You can apply a filter effect and that is that, no, you can reduce the power, you can enhance the effect by using the layer menu and fade. You can also use it with many different effects such as gradient fills and much more. This means you can set the opacity etc
The panel always has two options, the opacity of the effect as well as the blending mode between the effect and the original image. You can set it between 0 and 100 % and also you can set the blend to difference, darken, lighten, color burn etc
So how to use it, go to the filter menu and apply an effect and go to the layer menu and fade command - it will list the effect used. Apply the effect and go to the layer menu and select that command and you will see the setting by default at 50%. Set to 0% and you will see none of the effect, set it to 100% and you will see only the effect and not the original image. You can also introduce a blend mode such as lighten or darken. If you set a blend mode then you see at 0% the original image combined with the effect and the blend, set to 100% and you don't see the blend mode. It is slightly confusing way around to my mind.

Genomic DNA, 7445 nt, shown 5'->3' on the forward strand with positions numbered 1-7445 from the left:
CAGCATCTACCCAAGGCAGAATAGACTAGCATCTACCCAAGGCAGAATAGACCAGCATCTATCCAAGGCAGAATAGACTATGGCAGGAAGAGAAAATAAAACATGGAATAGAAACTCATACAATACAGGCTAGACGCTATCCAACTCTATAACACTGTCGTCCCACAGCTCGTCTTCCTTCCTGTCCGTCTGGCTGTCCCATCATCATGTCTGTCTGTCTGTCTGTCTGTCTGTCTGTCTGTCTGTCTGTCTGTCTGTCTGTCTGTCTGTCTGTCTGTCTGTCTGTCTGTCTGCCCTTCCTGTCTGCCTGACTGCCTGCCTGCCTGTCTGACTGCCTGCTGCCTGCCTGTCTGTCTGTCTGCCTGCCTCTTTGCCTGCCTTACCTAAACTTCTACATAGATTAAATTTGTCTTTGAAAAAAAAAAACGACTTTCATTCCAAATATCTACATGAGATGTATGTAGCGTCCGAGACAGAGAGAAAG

You can also go to the layer menu and repeat it, over and over, though at some point it becomes a little meaningless but certainly for one or two repeats, the result can be interesting
You can apply a tool such as the gradient tool and still go to the layer menu and again reduce the effect, you can set the gradient to 0% or 50% or 100% and again use blend modes such as darken or lighten.
Go to one of the brush tools and then select a preset and apply the stroke to the current art board. Once you have applied it, you can go to the layer menu and reduce / change the blending mode of the applied design. Works best when you have applied a lot of brush strokes to the image and then use it as just applying a few, results in very little actual impact. You can also use it with the smudge as well as other tools. The key thing is that you use it as soon as you have applied the stroke otherwise it will be lost.